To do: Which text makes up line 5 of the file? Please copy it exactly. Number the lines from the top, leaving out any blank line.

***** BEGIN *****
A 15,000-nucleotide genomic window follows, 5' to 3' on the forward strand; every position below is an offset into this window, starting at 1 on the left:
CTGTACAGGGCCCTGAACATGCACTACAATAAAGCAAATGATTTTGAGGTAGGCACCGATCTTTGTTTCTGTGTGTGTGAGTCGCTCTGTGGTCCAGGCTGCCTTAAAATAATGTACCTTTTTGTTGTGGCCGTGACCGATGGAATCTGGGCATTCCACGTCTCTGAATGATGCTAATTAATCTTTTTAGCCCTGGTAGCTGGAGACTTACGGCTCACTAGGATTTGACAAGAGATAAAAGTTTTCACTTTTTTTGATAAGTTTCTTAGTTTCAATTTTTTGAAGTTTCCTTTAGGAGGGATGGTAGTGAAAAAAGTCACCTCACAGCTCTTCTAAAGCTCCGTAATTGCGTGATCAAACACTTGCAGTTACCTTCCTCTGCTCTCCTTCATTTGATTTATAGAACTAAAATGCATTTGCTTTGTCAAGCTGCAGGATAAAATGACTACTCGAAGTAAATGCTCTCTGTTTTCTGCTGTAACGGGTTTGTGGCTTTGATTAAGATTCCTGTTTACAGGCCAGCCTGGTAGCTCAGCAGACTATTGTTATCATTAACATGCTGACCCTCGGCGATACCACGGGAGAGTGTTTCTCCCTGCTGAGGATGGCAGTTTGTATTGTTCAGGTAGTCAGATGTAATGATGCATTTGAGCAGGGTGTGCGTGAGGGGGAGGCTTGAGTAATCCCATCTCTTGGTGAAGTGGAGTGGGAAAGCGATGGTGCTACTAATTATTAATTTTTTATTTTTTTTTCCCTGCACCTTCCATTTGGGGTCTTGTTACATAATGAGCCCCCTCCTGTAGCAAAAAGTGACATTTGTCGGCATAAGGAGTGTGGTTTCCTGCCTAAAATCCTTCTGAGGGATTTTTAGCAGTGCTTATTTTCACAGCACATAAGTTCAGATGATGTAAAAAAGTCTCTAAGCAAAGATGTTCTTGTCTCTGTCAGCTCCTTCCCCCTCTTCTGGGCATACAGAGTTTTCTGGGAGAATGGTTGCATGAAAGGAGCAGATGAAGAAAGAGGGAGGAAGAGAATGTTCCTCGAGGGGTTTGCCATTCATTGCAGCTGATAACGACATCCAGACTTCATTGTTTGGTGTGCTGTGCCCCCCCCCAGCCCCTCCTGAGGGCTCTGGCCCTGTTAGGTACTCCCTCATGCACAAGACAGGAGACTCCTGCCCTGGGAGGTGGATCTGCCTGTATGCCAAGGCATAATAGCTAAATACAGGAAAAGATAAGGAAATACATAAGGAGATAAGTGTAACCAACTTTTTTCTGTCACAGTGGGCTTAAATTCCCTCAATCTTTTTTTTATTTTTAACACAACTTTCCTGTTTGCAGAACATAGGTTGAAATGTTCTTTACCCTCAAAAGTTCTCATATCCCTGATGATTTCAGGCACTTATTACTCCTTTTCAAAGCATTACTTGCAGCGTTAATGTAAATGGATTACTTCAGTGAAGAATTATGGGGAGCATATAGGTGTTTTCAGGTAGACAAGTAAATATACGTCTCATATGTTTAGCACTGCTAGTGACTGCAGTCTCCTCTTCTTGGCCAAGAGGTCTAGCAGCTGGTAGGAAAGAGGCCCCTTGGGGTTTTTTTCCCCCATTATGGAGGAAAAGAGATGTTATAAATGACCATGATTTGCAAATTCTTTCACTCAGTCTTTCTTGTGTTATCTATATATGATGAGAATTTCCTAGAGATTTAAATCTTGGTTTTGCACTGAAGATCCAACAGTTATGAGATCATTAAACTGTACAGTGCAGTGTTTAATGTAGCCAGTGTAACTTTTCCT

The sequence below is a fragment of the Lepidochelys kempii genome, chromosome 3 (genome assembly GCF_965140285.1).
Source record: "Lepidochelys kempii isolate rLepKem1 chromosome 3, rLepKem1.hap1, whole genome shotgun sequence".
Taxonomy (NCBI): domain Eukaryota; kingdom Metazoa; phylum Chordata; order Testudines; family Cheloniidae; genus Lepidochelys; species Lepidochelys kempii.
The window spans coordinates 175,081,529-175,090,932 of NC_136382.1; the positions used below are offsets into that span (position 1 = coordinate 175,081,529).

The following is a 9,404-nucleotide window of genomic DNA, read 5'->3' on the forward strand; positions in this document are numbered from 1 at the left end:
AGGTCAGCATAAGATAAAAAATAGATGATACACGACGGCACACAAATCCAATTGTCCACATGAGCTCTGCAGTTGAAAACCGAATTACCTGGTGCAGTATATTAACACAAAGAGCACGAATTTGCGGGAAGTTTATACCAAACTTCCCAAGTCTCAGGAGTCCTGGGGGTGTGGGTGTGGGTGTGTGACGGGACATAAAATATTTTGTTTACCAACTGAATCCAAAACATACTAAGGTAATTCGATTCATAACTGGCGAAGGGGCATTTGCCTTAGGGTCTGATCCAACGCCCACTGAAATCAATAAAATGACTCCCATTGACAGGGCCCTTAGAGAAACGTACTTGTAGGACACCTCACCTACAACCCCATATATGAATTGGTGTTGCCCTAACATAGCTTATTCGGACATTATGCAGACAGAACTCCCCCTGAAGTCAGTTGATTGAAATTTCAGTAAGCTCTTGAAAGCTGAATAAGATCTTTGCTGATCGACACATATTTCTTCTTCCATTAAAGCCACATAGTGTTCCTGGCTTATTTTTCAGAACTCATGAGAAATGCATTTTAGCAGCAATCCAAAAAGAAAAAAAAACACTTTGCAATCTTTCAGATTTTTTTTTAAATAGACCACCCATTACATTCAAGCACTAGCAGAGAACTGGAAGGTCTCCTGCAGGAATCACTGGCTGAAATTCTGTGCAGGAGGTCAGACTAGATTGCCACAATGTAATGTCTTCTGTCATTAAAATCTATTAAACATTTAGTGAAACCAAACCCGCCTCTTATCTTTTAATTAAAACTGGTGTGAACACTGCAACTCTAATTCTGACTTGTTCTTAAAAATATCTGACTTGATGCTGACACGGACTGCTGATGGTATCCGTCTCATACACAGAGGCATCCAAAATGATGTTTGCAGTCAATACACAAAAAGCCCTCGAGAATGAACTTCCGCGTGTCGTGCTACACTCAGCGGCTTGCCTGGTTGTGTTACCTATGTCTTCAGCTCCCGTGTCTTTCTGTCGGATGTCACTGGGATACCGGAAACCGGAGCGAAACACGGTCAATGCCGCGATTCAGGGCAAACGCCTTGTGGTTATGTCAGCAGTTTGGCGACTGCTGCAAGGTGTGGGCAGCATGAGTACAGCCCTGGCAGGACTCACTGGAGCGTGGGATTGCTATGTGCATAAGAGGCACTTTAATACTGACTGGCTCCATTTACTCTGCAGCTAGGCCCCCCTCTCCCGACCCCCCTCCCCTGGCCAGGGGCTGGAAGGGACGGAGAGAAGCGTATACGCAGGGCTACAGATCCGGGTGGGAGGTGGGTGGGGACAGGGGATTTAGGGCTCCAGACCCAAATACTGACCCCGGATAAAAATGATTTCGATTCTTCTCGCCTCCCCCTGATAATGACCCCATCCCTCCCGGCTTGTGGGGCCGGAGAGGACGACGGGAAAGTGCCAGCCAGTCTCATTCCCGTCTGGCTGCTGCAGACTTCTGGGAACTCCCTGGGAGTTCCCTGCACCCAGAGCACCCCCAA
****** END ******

Taxonomy (NCBI): domain Eukaryota; kingdom Metazoa; phylum Chordata; order Testudines; family Cheloniidae; genus Lepidochelys; species Lepidochelys kempii.